National Security

US Sanctions & Nuclear Iran

By Rana Athar Javed

Balancing pressures with diplomacy is recommended by the “Iran Project”, a non-profit group that promotes US-Iran dialogue. With multinational nuclear talks with Iran apparently hindered, the US sanctions to “bite even harder and for Iran’s leadership to get past presidential elections in June 2013”. A relax-sanction regime in exchange for nuclear concessions is another way to avoid what an American commentator described, “the strategic and moral bankruptcy of the US”. The Obama administration claims that the sanction policy toward Iran is aimed to achieve a wide range of objectives, without realizing its implications for Iran and regional economies.

Historically, the US sanctions target both civil & military areas, in order to isolate, convince and recruit anti-state/anti-nuclear opposition within the respective state. In the case of Iran, activating reformist and secular forces to build a sustainable opposition to the system of velayat-e-faqih (absolute Guardianship of an Islamic Jurist), is the most suitable option.

The other options are being attached to several familiar diplomatic/policy expressions including “changing Iran’s “nuclear calculus,” getting Iran “back to the negotiating table” and making it “negotiate in good faith,” strengthening the “credibility and leverage” of “pro-engagement camps” inside Iran, preventing military action by the United States and Israel, “political signaling” at home and abroad, and maintaining “unity” within the P5+1). How the US sanctions will facilitate the way US-Israeli narratives are building unconventional methods of engagement with potentials of a nuclear Iran is a vital query?

The character of both the options however must be understood in the backdrop of discourse on politics within Iran, especially in relationship with globalization and post-revolutionary socio-cultural logic. This argument stems from the fact that with every year into the twenty-first century, the cumulative impact of historical images of Iranian ‘Self” and ‘Others’ has been growing, and an ideological battlefield is marked out for continued arguments pro et contra in the perennial debate on moderate vs. traditional values about Iran’s international role.

There is a broad sense of misplaced and disbelieved memory about modernity, and relationship with the United States, and hence a sharp dividing line between reestablishing ties with the US or transforming Iran’s capacity to stand-up against the US-Israeli nexus. It is this dichotomy, which defines the impact of Western democratic values and technological advances on Iranian foreign/security policies.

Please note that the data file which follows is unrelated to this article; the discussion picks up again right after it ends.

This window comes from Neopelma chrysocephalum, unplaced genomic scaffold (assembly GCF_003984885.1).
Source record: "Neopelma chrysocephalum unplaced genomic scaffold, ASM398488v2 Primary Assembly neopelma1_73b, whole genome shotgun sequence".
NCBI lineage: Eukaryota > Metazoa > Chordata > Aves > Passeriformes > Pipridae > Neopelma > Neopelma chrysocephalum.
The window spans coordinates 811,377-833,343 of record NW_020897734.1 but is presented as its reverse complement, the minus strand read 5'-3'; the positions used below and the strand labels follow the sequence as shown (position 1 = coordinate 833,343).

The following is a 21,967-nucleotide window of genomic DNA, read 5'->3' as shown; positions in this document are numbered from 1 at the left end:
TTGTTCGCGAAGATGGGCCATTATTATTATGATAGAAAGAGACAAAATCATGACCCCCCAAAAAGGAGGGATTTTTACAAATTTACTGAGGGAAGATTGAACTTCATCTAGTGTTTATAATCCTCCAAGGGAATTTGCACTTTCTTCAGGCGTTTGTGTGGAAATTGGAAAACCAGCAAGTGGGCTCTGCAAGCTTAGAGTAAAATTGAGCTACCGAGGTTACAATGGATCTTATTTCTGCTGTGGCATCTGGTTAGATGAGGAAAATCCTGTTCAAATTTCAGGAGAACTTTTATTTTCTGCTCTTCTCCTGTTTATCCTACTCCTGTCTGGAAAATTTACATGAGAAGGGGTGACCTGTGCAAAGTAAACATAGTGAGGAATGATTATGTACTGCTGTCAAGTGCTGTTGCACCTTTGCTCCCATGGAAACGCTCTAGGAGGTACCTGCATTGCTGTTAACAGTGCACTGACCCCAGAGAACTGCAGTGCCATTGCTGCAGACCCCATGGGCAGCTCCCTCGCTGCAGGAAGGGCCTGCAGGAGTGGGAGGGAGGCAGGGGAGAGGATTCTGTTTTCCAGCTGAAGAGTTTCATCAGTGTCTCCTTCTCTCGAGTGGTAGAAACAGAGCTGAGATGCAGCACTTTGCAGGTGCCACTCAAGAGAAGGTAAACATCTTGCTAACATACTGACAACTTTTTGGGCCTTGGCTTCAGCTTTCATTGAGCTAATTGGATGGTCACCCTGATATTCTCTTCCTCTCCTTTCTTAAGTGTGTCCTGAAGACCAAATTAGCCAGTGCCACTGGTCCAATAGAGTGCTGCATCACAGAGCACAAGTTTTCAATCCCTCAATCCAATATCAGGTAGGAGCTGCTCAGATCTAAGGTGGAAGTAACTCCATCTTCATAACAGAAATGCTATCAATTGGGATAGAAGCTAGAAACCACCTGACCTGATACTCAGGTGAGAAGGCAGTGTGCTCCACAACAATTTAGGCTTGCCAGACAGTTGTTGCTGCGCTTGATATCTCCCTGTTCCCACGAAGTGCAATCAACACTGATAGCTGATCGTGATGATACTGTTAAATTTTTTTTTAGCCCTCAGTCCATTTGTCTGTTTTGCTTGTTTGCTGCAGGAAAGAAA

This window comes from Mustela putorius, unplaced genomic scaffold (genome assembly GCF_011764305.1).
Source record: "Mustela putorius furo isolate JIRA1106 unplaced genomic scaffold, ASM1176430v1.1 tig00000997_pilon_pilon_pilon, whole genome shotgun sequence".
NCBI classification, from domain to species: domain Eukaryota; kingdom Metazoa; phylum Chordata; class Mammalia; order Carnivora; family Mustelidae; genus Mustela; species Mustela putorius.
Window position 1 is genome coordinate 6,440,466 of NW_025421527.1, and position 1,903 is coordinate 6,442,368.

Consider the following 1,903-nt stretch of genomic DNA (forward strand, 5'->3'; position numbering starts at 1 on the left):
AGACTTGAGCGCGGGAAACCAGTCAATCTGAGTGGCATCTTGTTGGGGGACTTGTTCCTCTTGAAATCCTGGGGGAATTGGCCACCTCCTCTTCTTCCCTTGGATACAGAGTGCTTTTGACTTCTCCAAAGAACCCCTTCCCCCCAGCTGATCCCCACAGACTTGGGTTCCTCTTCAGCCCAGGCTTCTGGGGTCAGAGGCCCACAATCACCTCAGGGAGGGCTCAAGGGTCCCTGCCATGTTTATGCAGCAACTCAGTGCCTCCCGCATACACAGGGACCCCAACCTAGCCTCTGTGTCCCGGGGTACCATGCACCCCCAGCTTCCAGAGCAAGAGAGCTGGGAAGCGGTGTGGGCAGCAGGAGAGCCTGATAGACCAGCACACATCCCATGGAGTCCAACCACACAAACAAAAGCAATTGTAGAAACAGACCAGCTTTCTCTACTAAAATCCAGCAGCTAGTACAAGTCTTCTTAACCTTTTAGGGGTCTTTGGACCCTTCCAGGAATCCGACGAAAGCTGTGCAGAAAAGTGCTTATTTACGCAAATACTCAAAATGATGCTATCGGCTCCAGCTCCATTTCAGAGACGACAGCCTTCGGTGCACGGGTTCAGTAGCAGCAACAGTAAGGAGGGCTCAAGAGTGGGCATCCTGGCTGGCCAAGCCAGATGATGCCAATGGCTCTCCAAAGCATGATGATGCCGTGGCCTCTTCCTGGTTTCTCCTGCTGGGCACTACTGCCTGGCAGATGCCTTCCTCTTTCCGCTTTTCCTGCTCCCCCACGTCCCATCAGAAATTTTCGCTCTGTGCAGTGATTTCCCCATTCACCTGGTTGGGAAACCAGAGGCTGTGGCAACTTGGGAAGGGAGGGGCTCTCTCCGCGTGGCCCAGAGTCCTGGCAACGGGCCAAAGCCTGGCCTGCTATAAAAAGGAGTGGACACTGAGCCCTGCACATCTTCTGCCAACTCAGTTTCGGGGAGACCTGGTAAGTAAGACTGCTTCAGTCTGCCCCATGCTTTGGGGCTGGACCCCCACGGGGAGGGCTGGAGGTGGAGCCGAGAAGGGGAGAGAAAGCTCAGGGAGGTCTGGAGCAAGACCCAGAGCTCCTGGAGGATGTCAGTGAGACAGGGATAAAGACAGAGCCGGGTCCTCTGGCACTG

Conversely, the Israeli Defence Minister, Moshe Ya’alone warned that Israel must prepare for the possibility of striking Iran’s nuclear program on its own […and] that Iran is unimpressed with the West’s steps against its nuclear program…“The world’s response to the Iranian nuclear program was delayed. The fact that centrifuges in Iran are continuing to spin and that enriched uranium has already been collected; proves that the regime in Tehran is not impressed by these steps taken so far. Even more so, the regime in Tehran does not identify determination in the Western world to stop its nuclear project and it therefore allows itself to continue to develop it,” (Independence Day speech in Herzliya, Israel – April 16, 2013).

The intertextual reference to “world’s delayed response” in this quote on Iran’s nuclear program describes the weaknesses of sanction regime and implicitly demonstrates Israel’s diplomatic isolation, especially in terms of an aborted “world project” to attack Iran before it become a nuclear power. More allegations followed by hinting at a weak decision-making system in the world capitals, due to which, the Iranian nuclear program continue to progress, a concern that is shown in the shape of a clear intention: “Israel must prepare for the possibility of striking Iran’s nuclear programme on its own”. The implicit hints of complicity of Western powers in supporting Iran’s nuclear programme are also causing a type of mistrust between Israel and the European countries.

On the other hand, the Supreme Leader of Iran, Grand Ayatollah Ali Khamenei stated that “If the US wants a diplomatic solution to the nuclear issue, it’s very easy:  recognize Iran’s right to safeguarded enrichment, stop trying to get them to suspend, stop trying to get them to go to zero enrichment and we can have a nuclear deal.”  The ‘clarity of voice’ of defiance against the US sanction regime includes showing where the discourse appears to be intentionally aims at pacifying the “Iranian Self”, the Supreme Leader seems exclusively authoritarian and emphatically argumentative. This reflection also addresses the inherent system of decision-making under which the national security and nuclear programme are not negotiable commodities.

To be concluded, “…It is time for the [the US] administration to make the sweat equity investment in negotiations equal to” the effort put into sanctions and the military option, said Thomas Pickering, a veteran former US ambassador. “The president has to make the decision he wants a deal and instruct his people that he wants a deal.”

This argument is exactly in line with the current US policy approach to withdraw from war-zones and stabilize the regions of South Asia and Middle East. Negotiating Iran’s nuclear programme will be just an additional effort to avoid a wider instability project of the vested interests. Therefore, the US must give peace a chance and respect the technological sovereignty of developing nations in the twenty-first century.